Itching in itself is already very irritating, and out of all the places, your vaginal probably ranks as the absolute worst. We mean, it’s not exactly easy to scratch down there. But what’s even more frustrating than doing the crotch-itch dance in public, is not knowing why your vagina is itchy in the first place. To be honest, there are tons of reasons behind that urge to scratch, but here are a few common things that might be causing the itch.
1. Yeast infections
Most of us assume vaginal itching is a yeast infection, and it is usually the cause. The technical term for this is vulvovaginal candidiasis and candida, like most fungi, need warmth, moisture, and food to proliferate. So help avoid infections by removing damp underwear as fast as possible after sports and other sweaty activities. Your best treatment option is however through medication.
2. Bacterial vaginosis
This sounds a lot scarier than it is, because bacterial vaginosis isn’t truly an infection. It happens when the natural balance of bacteria in the vagina gets thrown off and there’s an overgrowth of a certain type of bacteria. While the primary symptoms of this infection are a loose discharge, strong odour, and general irritation, it can make you feel itchy as well. If you’re experiencing of these symptoms, see your doctor right away so he or she can prescribe an antibiotic prescription that will help restore that healthy balance in your vagina.
3. Hormonal change
When your hormones fluctuate during your menstrual cycle, you might end up with drier vaginal tissue than normal, which can cause itching. Further, perimenopause and breast-feeding are also common reason for vaginal dryness and itching, thanks to the drop in estrogen.
4. Pubic lice
No one wants to think about bugs crawling around on any part of their body, but especially not down there. Unfortunately, that’s exactly where pubic lice a.k.a. crabs reside and cause intense itching in the vaginal and pubic areas. The really bad news is having sex isn’t the only way to get pubic lice; they’re passed from skin to skin as well. Though treatable with an over-the-counter medication, the morals of the story here are as follows-practice safe sex, read hotel ratings carefully because you might just get them from the bed sheets, and maybe don’t let anyone borrow your pants.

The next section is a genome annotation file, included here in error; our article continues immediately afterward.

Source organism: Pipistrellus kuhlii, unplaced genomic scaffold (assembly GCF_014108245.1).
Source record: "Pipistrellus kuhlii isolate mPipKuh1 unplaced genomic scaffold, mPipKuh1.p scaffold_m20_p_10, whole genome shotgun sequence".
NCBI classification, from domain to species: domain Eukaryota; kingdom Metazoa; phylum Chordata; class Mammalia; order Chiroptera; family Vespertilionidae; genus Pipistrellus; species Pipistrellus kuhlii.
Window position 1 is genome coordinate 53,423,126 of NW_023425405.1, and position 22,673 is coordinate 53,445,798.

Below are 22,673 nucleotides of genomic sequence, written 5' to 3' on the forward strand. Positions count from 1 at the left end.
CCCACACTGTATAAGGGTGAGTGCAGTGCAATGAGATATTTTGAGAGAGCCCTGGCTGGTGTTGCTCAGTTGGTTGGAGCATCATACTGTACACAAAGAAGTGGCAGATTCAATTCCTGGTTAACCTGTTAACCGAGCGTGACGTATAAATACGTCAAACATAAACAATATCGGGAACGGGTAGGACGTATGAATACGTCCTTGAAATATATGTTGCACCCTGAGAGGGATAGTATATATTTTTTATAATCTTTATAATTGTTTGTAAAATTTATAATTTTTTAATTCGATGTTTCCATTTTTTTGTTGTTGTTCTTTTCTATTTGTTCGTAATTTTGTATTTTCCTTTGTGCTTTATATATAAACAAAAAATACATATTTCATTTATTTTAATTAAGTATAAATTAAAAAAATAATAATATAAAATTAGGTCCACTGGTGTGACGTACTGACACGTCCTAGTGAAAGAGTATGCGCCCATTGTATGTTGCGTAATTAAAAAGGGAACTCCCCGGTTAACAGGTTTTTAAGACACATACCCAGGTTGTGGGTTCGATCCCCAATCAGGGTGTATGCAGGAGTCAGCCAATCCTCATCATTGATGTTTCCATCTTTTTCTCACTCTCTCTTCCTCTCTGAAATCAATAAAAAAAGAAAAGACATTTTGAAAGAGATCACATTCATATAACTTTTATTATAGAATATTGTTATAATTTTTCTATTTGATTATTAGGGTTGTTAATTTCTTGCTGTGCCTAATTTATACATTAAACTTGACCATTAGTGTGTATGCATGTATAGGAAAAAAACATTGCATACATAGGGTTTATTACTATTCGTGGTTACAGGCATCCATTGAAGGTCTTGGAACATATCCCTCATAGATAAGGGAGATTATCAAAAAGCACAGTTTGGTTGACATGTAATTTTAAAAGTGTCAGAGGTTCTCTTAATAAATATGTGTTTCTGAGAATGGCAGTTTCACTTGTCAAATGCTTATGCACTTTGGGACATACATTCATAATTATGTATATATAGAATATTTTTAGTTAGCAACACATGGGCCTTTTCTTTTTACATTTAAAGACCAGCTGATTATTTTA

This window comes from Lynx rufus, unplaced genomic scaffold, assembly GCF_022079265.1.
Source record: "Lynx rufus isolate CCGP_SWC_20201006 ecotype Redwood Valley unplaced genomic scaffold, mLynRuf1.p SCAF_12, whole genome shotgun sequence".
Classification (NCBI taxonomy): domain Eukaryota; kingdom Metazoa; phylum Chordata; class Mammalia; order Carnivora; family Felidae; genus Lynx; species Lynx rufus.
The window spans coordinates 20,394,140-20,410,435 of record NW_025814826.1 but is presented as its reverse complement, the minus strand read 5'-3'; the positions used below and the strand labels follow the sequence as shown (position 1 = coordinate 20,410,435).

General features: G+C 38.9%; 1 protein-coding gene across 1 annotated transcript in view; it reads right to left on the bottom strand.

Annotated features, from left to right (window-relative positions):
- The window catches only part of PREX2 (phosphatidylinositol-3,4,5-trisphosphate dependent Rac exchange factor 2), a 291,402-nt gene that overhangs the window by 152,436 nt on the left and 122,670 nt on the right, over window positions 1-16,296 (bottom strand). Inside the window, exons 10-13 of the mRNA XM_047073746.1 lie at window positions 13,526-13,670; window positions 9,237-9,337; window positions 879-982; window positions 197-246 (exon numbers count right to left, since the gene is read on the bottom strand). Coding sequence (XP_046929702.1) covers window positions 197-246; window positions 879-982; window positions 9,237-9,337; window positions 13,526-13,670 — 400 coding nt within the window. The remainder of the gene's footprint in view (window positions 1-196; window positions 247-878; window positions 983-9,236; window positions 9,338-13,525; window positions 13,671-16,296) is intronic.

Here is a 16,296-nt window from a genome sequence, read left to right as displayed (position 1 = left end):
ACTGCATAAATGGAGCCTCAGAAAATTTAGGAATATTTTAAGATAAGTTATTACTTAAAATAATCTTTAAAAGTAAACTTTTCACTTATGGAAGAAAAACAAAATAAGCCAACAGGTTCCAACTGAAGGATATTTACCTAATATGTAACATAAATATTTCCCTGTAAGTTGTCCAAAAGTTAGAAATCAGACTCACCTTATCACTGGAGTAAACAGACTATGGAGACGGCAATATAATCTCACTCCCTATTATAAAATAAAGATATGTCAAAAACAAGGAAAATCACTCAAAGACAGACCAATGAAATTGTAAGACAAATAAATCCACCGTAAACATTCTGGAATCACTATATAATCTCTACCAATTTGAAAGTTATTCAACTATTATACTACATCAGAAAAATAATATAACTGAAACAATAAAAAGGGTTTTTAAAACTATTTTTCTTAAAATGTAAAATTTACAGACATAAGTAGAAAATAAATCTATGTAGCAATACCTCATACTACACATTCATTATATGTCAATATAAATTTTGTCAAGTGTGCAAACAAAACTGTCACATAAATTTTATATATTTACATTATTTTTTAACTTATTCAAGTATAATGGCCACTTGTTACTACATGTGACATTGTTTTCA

If you’re sexually active and also experiencing ongoing irritation, it’s in your best interest to get tested for sexually transmitted diseases as soon as you can. But, worry not, as an STD is not the end of the world, and treatment for many cases, in fact, is easier than you think. But your best tool is awareness of the problem, so don’t hesitate to find out.
This one seems simple, but if you’re feeling particularly irritated, shaving could be the culprit. Take a few weeks off and see if you feel better. You might be surprised by how much you love the new look too, and maybe realize that you don’t want to shave down there anymore. Especially because it’s quite a hassle and painful at times.
6. Everyday products
If there is no infection present, the most likely cause of irritation of the vulva and vagina is from chemicals in the environment. Common culprits include laundry detergent, dryer sheets, bleach used to clean clothes, certain toilet papers, and sanitary products, especially perfumed ones. Skip products with a scent if you can, and try to use a nonirritating soap when you shower. Switching out detergents and other laundering products for safer and softer alternatives might be just the trick to finding relief.